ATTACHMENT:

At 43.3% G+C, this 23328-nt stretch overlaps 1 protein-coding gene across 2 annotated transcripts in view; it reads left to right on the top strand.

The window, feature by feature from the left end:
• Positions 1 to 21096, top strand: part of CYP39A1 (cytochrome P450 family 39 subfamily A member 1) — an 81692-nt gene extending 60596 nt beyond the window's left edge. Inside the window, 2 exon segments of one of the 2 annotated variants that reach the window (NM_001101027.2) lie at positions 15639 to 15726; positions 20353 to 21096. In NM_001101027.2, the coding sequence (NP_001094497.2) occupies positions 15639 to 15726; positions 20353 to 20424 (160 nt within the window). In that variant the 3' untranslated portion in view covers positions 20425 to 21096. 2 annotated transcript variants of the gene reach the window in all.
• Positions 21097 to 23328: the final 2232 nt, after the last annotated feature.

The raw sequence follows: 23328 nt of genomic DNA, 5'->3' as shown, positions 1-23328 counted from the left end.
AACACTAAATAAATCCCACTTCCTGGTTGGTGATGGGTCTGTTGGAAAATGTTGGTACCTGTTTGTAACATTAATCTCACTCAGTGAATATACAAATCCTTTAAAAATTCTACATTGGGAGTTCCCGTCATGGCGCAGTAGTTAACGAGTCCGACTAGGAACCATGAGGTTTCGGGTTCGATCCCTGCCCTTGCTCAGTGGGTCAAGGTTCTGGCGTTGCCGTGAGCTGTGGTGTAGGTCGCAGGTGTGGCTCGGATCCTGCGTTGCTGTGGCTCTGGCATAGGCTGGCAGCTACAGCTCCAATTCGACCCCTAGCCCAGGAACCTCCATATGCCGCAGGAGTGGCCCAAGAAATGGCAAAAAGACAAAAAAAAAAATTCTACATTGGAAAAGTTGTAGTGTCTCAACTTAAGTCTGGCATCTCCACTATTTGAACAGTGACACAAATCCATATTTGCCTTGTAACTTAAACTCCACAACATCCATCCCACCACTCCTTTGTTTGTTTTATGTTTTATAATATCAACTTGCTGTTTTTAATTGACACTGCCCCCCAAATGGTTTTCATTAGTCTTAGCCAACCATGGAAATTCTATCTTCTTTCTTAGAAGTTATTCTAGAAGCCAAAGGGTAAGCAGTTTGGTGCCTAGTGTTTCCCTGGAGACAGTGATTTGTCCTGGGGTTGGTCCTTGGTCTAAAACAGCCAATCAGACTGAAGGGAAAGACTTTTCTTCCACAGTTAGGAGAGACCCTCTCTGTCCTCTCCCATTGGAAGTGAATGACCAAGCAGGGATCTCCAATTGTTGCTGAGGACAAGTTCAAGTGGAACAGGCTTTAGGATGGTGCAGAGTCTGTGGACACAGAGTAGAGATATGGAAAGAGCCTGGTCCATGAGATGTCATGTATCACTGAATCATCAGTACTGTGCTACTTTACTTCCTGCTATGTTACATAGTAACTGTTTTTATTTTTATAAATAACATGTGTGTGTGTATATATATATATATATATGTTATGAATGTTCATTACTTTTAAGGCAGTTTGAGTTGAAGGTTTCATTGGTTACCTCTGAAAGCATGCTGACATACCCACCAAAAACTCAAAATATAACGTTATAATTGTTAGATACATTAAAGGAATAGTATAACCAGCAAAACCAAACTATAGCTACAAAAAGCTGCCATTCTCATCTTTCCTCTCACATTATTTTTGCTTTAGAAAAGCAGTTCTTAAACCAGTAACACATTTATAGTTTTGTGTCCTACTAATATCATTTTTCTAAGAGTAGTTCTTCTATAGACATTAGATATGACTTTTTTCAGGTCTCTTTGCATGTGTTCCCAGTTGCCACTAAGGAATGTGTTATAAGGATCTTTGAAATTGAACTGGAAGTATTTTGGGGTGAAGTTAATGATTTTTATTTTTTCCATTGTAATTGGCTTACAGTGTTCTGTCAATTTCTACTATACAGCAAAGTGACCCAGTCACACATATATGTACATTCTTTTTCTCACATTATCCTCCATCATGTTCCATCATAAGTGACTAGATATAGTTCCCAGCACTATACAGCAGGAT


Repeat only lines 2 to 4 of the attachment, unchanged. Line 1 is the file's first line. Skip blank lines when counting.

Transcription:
The window, feature by feature from the left end:
• Positions 1 to 21096, top strand: part of CYP39A1 (cytochrome P450 family 39 subfamily A member 1) — an 81692-nt gene extending 60596 nt beyond the window's left edge. Inside the window, 2 exon segments of one of the 2 annotated variants that reach the window (NM_001101027.2) lie at positions 15639 to 15726; positions 20353 to 21096. In NM_001101027.2, the coding sequence (NP_001094497.2) occupies positions 15639 to 15726; positions 20353 to 20424 (160 nt within the window). In that variant the 3' untranslated portion in view covers positions 20425 to 21096. 2 annotated transcript variants of the gene reach the window in all.
• Positions 21097 to 23328: the final 2232 nt, after the last annotated feature.